Italian innovation in perfect synergy with Polish pioneering spirit

Stories of excellence

by Nick Coombes, per courtesy of Packaging Print Worldwide

A city in northeast Poland is not the most likely place to find a showcase for Italian print technology, but Masterpress SA, situated in the regional capital of Podlaskie Voivodeship, is the exception. Here, in a brand new 12,000 square metre production facility on the banks of the River Biala is one of Poland’s leading print converters, with the largest machine park of Omet narrow web presses in Europe.  Nick Coombes visited Bialystok to trace the history of this highly progressive company that has just completed an investment program costing €15 million.

Masterpress typifies the private enterprise spirit that sprung up after the demise of the Soviet Union at the end of the 1980s, and embodied the new spirit of enthusiasm and entrepreneurship that typifies the people from this part of Poland where traditional values blend well with the quest for adventure and a challenge.

And it was two university friends, Waldemar Zdrodowski and Miroslaw Zywicki who spotted the opportunity to set up a new private printing company, and grow it with the market.  Initially, the company produced commercial work including brochures and printed stationery on sheet fed offset machines, but it was the move into inline flexo in 1998 that saw the business begin to grow.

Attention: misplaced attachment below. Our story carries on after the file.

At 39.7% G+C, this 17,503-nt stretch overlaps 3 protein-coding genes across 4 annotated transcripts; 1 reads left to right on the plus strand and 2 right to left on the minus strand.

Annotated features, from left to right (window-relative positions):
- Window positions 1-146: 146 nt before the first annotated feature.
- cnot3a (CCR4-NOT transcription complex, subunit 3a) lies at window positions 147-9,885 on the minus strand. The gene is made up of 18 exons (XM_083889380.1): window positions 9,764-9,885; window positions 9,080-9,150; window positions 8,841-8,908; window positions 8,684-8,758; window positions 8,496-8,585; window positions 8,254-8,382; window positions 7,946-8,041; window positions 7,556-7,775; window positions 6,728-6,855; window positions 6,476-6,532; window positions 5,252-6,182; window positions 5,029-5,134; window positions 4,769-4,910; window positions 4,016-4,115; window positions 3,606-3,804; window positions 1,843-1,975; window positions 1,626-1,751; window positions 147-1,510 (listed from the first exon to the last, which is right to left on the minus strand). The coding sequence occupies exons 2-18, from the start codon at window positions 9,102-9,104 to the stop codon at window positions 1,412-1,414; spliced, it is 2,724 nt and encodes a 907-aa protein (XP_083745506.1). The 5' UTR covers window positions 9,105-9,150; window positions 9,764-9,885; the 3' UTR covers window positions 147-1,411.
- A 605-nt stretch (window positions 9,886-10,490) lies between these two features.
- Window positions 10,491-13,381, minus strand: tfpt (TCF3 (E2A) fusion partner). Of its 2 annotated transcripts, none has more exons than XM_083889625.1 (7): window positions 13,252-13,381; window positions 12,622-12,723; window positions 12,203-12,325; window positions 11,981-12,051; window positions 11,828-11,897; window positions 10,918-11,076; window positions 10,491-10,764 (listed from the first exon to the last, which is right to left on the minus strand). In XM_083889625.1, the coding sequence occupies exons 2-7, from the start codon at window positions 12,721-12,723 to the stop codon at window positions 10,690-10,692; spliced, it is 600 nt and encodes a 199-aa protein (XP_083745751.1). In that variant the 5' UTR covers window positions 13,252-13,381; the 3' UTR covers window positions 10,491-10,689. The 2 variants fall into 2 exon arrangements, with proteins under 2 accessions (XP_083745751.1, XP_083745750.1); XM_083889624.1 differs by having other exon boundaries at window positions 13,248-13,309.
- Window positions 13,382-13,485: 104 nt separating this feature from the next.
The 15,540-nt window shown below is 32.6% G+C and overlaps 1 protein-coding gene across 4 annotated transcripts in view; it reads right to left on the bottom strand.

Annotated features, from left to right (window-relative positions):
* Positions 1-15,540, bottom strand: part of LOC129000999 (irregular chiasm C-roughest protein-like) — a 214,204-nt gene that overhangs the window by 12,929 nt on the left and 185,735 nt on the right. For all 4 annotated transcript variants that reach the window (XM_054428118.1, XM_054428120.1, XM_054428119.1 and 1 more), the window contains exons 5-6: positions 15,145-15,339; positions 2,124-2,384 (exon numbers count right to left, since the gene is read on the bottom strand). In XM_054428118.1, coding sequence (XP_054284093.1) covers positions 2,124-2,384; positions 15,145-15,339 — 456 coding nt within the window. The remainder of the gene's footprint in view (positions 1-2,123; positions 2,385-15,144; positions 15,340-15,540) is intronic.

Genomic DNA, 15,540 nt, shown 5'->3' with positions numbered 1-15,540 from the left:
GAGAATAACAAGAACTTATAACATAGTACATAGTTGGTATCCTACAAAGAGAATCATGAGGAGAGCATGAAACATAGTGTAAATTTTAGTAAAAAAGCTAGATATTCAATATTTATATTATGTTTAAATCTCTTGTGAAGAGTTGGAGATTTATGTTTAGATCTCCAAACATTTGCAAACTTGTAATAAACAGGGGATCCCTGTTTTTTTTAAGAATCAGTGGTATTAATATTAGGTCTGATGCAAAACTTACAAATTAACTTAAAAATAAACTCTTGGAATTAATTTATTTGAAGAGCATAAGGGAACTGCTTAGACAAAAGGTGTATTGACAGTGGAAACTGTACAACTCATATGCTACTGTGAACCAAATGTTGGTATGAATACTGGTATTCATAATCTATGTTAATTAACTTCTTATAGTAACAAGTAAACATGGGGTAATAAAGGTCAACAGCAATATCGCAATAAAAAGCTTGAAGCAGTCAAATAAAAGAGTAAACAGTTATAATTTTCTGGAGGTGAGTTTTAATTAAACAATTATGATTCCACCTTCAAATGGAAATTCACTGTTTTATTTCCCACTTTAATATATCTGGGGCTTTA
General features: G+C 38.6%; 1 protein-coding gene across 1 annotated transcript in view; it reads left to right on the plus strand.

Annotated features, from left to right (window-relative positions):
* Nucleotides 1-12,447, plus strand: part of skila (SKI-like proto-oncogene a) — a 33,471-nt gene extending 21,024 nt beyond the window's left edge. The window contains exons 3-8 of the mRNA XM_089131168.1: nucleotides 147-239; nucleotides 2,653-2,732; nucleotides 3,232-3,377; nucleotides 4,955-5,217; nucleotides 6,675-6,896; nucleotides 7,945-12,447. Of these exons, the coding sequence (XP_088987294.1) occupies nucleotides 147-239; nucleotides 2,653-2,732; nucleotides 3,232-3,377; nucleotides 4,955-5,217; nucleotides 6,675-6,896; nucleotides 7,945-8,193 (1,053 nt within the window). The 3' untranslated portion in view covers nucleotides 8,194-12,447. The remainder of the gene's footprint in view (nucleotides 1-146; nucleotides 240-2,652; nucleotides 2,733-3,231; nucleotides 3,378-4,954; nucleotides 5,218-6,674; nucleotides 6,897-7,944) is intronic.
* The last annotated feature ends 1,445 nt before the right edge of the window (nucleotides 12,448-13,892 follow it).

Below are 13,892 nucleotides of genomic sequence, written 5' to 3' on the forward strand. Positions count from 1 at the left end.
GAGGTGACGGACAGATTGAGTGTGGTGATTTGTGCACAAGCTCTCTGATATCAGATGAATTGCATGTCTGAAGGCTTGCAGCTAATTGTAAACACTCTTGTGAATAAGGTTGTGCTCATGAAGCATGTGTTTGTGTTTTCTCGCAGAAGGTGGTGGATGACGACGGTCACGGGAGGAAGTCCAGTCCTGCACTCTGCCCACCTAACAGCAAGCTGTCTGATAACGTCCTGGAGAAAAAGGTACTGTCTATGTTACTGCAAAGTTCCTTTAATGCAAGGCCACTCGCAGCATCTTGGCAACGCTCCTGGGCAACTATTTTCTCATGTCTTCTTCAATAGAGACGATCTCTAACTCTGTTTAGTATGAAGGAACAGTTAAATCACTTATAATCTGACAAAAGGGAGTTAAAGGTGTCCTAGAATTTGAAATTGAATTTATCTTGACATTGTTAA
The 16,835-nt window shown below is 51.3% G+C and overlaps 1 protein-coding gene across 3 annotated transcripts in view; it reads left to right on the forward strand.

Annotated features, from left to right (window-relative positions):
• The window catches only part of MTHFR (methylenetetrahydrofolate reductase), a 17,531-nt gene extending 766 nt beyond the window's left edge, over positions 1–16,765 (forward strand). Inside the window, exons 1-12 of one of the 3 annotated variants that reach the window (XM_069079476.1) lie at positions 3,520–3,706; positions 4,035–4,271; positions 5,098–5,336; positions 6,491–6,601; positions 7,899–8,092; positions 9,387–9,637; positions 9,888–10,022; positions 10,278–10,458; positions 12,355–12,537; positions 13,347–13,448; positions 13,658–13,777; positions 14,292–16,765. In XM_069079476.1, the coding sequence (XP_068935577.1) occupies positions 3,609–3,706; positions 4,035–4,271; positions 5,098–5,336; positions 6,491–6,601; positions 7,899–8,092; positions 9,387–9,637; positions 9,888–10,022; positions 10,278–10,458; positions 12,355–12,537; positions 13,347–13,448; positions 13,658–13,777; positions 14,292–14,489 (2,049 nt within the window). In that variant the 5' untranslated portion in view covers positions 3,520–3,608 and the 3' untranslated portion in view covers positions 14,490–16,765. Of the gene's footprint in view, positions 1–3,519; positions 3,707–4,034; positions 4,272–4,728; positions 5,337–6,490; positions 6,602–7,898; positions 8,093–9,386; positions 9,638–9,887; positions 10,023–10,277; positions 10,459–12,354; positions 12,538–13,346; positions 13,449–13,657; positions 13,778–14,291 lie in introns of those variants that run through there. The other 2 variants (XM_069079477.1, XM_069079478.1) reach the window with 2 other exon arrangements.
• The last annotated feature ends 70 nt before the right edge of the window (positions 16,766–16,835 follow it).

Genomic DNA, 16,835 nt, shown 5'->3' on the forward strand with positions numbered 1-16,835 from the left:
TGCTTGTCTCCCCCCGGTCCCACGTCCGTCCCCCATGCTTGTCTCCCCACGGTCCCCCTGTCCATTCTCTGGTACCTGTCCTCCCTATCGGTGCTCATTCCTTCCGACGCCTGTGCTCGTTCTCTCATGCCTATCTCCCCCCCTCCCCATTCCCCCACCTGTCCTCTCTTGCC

Early ventures with narrow web flexo relied on American manufactured presses. With Zdrodowski’s vision and the print expertise of Jacek Trykozo, who joined Masterpress in 1997 with a brief to grow and diversify the business, two 10” Propheteers were installed, a six-color and a seven-color, both using water-based inks.  These allowed Masterpress to expand into the dairy and meat industries, which required roll labels. Previously, the company had supplied wet glue labels in sheet form, printed on Heidelberg offset presses.

By 2002, the company had reached its production capacity on existing plant, and having experimented with UV curing on one of the Propheteers, went in search of a new press. Of those approached, Italian manufacturer Gidue appeared to offer the most appropriate solution at the time with its Combat line, and in each of the next seven years, a new press was added to the machine park in Bialystok, with specifications that varied from four- to ten-color, all with UV capability and one with UV/WB combination. The new machines allowed Masterpress to move into the market for shrink sleeve production, and more latterly in-mould labels, and in 2006, an Athena 630mm press was installed – all previous Gidue lines had been 370mm.

But the switch from one Italian manufacturer to another followed a logical path, according to Trykozko. “We had begun negotiations with OMET back in 2005 because we could see the development potential of their technology. In particular, we liked the shrink sleeve solution they offered, and this was an area of major growth for us,” he commented.  The decision to install the first OMET in 2007 was also made easier with the demise of the old Gidue company, and the resulting uncertainty of future supplies.

The first OMET was a 670mm Varyflex line of unusual specification. In addition to its ten UV-flexo print stations, it was fitted with a roto-gravure unit. “We like the automatic register control on the Varyflex. It reads longitudinally and laterally, which is essential for shrink sleeve production, and the press has superior web tension control that delivers higher quality print on difficult substrates,” added Trykozko, who commented that the OMET presses are preferred by his staff because they are more operator friendly.